Actuators 20 push up rear end portion 2b of hood 2 via energy-absorbing bodies 23 by raising thrust rods 22 from body portions 21 with one push and hold rear end portion 2b of hood 2 in the flipped-up position from vehicle body 3.

Energy-absorbing bodies 23 are formed into disk shapes and on their side portions are formed bellows-shaped bellows portions 23a so that they can expand and contract upward and downward. As explained above, the bottom of energy-absorbing bodies 23 are fixed to support portions 22a of actuators 20 and the tops are fixed to the bottom of hood 2. At this point, hood 2 is structured so that inner panel 2c, which is a plate-shaped member formed on the bottom of hood 2, and outer panel 2d, which is a plate-shaped member formed on the top of hood 2, are connected so that they overlap with one another, and to the bottom of inner panel 2c are fixed the bottoms of energy-absorbing bodies 23.

Bumper sensor 13 is disposed on front bumper 4 and detects a collision between the front end of the vehicle and an obstacle, and speed sensor 14 detects the speed of the vehicle. And then, controller 15 outputs the signals to actuators 20 based on the detection signals input from bumper sensor 13 and speed sensor 14 and drives actuators 20. Control means 16 comprises bumper sensor 13, speed sensor 14 and controller 15.

Next is provided an explanation of the hood flip-up operation for automobile 1. When the speed of the vehicle is more than the regulated speed and bumper sensor 13 detects a collision between the front end of automobile 1 and an obstacle and inputs the detection signal to controller 15, controller 15 drives actuators 20 and actuators 20 flip up hood 2 (FIG. 2 (c)). When this takes place, lift member 60 rises up at hinge mechanisms 11 in accordance with the operation of actuators 20 and together with actuators 20 holds rear end portion 2b of hood 2 in the flipped-up position.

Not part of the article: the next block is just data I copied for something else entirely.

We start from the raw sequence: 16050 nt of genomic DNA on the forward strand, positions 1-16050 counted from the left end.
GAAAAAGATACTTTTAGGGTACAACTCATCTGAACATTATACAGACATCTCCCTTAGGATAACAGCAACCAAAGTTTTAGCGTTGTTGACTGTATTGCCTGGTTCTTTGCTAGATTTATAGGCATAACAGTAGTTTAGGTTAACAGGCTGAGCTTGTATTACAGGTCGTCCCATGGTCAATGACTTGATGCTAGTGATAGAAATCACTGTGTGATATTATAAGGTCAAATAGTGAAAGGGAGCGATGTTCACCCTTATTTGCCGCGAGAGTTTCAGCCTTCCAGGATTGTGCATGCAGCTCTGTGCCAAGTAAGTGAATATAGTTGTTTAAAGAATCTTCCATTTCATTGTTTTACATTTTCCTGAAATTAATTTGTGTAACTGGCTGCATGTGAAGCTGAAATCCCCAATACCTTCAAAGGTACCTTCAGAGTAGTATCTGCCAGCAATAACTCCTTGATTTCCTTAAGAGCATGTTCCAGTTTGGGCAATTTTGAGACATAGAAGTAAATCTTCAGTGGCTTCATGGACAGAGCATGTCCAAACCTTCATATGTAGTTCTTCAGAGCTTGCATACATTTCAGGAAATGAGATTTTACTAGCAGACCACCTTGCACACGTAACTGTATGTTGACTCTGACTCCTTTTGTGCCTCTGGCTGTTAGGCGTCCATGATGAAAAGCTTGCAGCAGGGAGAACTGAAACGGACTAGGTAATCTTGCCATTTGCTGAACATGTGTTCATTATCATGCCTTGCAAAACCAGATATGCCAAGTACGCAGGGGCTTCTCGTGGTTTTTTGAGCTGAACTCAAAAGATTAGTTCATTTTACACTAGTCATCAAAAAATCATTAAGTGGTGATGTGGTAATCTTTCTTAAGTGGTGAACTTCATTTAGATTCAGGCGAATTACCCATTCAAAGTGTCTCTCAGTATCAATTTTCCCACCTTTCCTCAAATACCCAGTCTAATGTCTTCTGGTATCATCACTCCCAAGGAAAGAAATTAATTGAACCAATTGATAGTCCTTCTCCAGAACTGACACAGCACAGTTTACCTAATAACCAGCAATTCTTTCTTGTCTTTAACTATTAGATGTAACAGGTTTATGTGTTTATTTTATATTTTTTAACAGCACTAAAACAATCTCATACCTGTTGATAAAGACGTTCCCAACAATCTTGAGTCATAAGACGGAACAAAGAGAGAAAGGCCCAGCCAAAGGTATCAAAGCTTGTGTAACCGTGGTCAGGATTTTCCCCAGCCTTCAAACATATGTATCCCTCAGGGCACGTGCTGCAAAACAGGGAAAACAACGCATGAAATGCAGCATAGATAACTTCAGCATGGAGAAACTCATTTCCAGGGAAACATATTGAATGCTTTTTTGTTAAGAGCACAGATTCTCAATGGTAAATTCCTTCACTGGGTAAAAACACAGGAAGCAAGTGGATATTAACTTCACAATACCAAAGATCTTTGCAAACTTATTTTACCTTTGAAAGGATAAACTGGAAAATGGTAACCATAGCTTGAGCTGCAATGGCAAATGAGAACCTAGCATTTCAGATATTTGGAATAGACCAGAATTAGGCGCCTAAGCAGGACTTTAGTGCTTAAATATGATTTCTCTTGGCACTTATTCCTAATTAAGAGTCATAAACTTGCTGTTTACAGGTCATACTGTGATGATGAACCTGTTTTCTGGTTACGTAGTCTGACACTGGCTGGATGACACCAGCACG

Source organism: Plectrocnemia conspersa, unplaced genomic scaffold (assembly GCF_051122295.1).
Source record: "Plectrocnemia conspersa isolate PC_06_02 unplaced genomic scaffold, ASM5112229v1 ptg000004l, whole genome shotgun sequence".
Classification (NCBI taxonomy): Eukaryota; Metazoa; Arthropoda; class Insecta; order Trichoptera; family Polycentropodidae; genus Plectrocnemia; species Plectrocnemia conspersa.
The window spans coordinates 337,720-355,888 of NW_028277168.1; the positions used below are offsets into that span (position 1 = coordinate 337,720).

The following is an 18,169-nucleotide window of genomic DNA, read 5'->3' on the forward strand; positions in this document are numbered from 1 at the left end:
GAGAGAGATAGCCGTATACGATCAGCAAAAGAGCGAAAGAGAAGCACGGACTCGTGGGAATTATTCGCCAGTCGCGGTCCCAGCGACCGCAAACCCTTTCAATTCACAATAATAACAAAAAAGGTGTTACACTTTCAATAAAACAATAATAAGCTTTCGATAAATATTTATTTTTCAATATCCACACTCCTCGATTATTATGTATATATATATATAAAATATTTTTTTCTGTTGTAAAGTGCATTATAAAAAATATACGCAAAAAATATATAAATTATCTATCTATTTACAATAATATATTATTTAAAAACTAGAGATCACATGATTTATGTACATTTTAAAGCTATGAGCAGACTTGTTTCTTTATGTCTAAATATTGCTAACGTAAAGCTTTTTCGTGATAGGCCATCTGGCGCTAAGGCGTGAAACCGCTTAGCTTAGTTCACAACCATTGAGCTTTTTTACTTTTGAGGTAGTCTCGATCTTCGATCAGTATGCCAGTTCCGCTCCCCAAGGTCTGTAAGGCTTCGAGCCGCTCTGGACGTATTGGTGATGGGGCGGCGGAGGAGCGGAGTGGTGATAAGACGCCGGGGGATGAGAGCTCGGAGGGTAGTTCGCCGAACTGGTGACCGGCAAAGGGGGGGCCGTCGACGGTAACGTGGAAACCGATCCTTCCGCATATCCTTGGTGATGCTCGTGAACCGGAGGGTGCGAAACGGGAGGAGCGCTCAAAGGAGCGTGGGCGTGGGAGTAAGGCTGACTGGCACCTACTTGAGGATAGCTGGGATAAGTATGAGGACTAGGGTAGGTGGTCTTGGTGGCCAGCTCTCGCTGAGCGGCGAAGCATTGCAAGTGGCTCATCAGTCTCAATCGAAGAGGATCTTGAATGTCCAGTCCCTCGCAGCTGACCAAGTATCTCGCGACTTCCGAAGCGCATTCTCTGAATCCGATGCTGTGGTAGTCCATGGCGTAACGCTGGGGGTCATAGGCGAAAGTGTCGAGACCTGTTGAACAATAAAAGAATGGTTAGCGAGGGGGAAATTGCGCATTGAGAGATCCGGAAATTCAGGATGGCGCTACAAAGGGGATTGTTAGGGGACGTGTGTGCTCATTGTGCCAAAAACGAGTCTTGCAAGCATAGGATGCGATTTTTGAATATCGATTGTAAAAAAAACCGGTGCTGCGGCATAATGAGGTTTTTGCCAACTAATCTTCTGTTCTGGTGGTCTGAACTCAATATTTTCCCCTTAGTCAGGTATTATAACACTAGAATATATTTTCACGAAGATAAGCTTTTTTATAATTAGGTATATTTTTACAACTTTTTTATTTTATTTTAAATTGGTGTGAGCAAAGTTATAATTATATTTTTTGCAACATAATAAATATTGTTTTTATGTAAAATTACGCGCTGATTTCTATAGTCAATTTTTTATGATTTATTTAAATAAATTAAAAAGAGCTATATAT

Next is provided an explanation of the operation of energy-absorbing bodies 23 that takes place when the operation explained above occurs. Actuators 20, which have been driven by controller 15, raise thrust rods 22 from body portions 21 with one push, and when thrust rods 22 are completely raised up, the bottoms of energy-absorbing bodies 23 are positioned by actuators 20, while the top portions are pulled upward by hood 2, which flips up due to inertia. In this manner, at energy-absorbing bodies 23, bellows portions 23a undergo plastic deformation by changing from a contracted state (FIG. 3) to an expanded state (FIG. 4). Due to this plastic deformation, energy-absorbing bodies 23 absorb the kinetic energy of hood 2 that has flipped up due to inertia and stop hood 2 at the flip-up target position. Hood 2 is gently stopped due to the absorption of the kinetic energy of hood 2 that is performed by energy-absorbing bodies 23 at this point, and the occurrence of the vibration of hood 2 can be mitigated. In this manner, by absorbing the kinetic energy of hood 2 due to plastic deformation of energy-absorbing bodies 23, the occurrence of up and down vibration of flipped-up hood 2 can be mitigated without complicating the constitution of actuators 20.